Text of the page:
By: Kristy Neiboer – Media & Marketing Intern, College Pro
I am a social media activist. I have been up to date with new social media spaces since I was about 13, when I had a MySpace account and used it regularly. I got my Facebook account in 2006, and instantly was obsessed. Since then, many spaces have come out every year, including Youtube, Google+, StumbleUpon, Pinterest, etc. I have an account in each of these spaces, and appreciate their unique purposes, but have never used any as regularly as Facebook. Being a part of all these spaces has exposed me to the many businesses that use social media as a form of marketing. With or without the consumer’s realization, businesses are using social media as free advertising. In addition, companies have taken advantage of social media’s popularity by creating paid advertising, such as Facebook and Youtube ads. However, there are many ways that large companies have completely taken over social media for their own advantage, some of which are much less obvious and are not known by the average consumer. These concepts are a large part of what I have learned to date in my role with College Pro this summer.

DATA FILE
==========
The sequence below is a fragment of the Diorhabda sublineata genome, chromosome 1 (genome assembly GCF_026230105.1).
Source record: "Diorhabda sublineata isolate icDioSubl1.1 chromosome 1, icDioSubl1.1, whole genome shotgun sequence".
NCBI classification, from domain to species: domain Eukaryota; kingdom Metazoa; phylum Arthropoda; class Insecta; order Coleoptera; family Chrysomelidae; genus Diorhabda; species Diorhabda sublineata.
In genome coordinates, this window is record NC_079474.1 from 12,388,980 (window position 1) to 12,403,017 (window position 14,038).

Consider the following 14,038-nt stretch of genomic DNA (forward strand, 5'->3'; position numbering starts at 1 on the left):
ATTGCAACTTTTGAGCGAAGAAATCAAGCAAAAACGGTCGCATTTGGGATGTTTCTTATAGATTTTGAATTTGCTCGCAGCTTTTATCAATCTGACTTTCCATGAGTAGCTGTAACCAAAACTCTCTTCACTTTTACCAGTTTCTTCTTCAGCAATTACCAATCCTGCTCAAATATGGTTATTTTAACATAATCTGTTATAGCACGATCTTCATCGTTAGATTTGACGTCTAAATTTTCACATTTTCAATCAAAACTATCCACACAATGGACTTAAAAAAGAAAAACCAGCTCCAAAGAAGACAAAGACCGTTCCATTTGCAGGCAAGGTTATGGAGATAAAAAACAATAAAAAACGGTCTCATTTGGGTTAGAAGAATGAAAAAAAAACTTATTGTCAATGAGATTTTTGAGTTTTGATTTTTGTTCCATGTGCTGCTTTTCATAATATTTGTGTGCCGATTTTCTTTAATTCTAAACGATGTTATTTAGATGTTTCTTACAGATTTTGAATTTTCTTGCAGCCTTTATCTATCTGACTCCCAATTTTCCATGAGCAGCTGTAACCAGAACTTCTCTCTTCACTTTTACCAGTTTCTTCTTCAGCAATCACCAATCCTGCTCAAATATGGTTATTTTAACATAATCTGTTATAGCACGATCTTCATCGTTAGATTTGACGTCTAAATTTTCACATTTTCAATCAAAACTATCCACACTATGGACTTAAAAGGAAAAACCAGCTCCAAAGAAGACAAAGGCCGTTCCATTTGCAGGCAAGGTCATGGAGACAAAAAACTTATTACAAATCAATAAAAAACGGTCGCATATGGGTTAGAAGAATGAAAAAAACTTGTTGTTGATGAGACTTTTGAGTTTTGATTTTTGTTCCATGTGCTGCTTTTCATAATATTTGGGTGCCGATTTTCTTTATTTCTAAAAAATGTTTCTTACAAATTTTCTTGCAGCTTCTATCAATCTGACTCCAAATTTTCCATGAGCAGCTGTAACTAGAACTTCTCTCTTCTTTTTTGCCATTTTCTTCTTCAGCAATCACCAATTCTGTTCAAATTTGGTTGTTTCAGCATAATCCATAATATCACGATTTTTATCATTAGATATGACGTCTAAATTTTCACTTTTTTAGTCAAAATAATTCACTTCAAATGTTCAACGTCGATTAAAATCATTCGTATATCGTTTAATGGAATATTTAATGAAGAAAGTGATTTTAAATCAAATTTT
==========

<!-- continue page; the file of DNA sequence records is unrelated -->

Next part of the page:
Part of my responsibility at College Pro is posting on social media spaces daily, including Facebook, Twitter, and Google+. I was very familiar with these spaces prior to being hired, and was very confident in my ability. However, the difference between personal and company accounts is that the interaction from fans is a company’s main focus, where, personally, it is a means of communication between friends. This proves to be challenging, because every post is representing the brand of the company, which limits the types of things that can be posted. Also, it is more difficult to stimulate interest in fans than it is with friends you know well. I have learned that there are many tricks, such as posting questions, and ensuring to tag people, but interaction greatly depends on how well you know your target market.
Aside from the basic differences between personal and company accounts, there are some spaces that can be used in an entirely creative way, meaning companies must determine how to use them specifically to their company’s benefit. A prime example of this scenario is Pinterest. I have a personal Pinterest account, and use it mainly for posting things of my own interest, such as photographs and crafts, as well as looking at other’s recipes. However, after researching various companies, I have discovered that each company uses Pinterest in their own personal way, which benefits them and their customers. For example, California Closets uses Pinterest to display rooms and design ideas, which serves their customers, while other companies use it to display pictures of employees and their company’s culture. I am still in the process of learning how spaces like Pinterest can benefit College Pro Painters as a company.